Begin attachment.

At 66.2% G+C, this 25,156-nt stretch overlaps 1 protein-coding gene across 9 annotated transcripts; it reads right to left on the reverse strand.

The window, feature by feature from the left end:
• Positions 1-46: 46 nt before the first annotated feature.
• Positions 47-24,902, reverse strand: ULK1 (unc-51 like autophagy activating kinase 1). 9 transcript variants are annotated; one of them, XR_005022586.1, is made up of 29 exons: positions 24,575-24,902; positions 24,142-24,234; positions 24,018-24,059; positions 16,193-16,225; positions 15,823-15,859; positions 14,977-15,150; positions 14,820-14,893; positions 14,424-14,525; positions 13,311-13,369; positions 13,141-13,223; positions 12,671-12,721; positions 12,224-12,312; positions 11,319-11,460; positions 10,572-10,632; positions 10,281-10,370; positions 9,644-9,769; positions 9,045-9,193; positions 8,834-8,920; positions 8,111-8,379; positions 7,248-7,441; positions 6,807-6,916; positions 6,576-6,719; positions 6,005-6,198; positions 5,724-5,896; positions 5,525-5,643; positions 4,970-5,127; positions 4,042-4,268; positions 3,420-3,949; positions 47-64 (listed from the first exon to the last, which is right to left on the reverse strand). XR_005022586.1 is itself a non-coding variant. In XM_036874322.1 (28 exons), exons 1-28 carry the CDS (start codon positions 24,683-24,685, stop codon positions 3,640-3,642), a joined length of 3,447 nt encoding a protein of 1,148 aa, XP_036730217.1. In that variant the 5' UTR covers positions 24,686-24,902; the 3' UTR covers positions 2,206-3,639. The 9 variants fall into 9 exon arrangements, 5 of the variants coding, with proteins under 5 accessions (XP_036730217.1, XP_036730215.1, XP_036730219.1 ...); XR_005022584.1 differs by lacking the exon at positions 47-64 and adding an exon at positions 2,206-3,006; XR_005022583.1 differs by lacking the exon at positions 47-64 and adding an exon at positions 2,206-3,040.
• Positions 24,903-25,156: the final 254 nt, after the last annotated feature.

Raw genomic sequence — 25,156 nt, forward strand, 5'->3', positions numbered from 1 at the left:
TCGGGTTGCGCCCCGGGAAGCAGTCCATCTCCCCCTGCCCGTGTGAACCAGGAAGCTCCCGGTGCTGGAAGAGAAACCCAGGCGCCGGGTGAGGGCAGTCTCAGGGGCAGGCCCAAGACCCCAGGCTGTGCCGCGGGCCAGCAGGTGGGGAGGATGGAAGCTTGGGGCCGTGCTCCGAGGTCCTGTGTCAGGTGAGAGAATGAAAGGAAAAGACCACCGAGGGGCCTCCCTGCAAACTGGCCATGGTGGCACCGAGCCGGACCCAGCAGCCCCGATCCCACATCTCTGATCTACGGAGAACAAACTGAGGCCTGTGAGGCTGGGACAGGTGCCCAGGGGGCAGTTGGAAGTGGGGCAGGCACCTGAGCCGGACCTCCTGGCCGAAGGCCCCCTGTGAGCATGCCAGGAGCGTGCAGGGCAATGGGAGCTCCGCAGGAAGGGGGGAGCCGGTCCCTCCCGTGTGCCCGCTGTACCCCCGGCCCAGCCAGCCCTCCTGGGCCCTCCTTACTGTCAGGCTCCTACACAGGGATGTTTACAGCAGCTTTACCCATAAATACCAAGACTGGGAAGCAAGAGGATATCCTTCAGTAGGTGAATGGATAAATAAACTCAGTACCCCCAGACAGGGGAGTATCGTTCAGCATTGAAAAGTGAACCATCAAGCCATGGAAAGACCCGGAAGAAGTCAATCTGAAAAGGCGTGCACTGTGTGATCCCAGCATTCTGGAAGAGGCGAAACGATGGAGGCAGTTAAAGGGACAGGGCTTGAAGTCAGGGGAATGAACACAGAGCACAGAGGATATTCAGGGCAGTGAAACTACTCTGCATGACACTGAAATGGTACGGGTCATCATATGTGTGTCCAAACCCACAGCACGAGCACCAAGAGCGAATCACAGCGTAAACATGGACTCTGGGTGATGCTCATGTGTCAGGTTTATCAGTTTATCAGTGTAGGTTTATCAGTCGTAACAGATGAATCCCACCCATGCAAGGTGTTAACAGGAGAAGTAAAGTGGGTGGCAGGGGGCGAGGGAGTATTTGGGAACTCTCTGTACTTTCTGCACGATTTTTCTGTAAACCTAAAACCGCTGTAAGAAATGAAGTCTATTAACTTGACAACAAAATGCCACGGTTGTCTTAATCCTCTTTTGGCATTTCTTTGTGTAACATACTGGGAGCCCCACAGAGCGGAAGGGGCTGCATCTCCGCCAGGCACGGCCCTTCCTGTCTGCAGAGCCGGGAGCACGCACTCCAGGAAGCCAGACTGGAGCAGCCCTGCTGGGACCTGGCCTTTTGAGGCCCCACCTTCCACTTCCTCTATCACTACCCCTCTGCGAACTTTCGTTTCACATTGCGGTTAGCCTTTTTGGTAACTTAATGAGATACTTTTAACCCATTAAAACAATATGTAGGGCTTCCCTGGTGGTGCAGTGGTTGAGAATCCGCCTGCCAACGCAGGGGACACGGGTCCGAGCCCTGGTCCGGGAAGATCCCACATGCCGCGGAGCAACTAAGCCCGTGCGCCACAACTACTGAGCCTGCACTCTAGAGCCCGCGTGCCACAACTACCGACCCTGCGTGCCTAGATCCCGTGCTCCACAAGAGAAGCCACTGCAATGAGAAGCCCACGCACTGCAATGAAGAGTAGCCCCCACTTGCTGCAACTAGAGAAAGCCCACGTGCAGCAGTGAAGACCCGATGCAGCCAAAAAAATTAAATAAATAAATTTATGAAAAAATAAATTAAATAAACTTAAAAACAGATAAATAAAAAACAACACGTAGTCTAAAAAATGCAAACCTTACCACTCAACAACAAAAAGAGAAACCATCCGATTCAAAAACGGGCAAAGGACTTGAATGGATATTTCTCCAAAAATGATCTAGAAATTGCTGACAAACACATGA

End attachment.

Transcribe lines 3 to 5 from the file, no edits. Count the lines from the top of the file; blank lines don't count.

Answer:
• Positions 1-46: 46 nt before the first annotated feature.
• Positions 47-24,902, reverse strand: ULK1 (unc-51 like autophagy activating kinase 1). 9 transcript variants are annotated; one of them, XR_005022586.1, is made up of 29 exons: positions 24,575-24,902; positions 24,142-24,234; positions 24,018-24,059; positions 16,193-16,225; positions 15,823-15,859; positions 14,977-15,150; positions 14,820-14,893; positions 14,424-14,525; positions 13,311-13,369; positions 13,141-13,223; positions 12,671-12,721; positions 12,224-12,312; positions 11,319-11,460; positions 10,572-10,632; positions 10,281-10,370; positions 9,644-9,769; positions 9,045-9,193; positions 8,834-8,920; positions 8,111-8,379; positions 7,248-7,441; positions 6,807-6,916; positions 6,576-6,719; positions 6,005-6,198; positions 5,724-5,896; positions 5,525-5,643; positions 4,970-5,127; positions 4,042-4,268; positions 3,420-3,949; positions 47-64 (listed from the first exon to the last, which is right to left on the reverse strand). XR_005022586.1 is itself a non-coding variant. In XM_036874322.1 (28 exons), exons 1-28 carry the CDS (start codon positions 24,683-24,685, stop codon positions 3,640-3,642), a joined length of 3,447 nt encoding a protein of 1,148 aa, XP_036730217.1. In that variant the 5' UTR covers positions 24,686-24,902; the 3' UTR covers positions 2,206-3,639. The 9 variants fall into 9 exon arrangements, 5 of the variants coding, with proteins under 5 accessions (XP_036730217.1, XP_036730215.1, XP_036730219.1 ...); XR_005022584.1 differs by lacking the exon at positions 47-64 and adding an exon at positions 2,206-3,006; XR_005022583.1 differs by lacking the exon at positions 47-64 and adding an exon at positions 2,206-3,040.
• Positions 24,903-25,156: the final 254 nt, after the last annotated feature.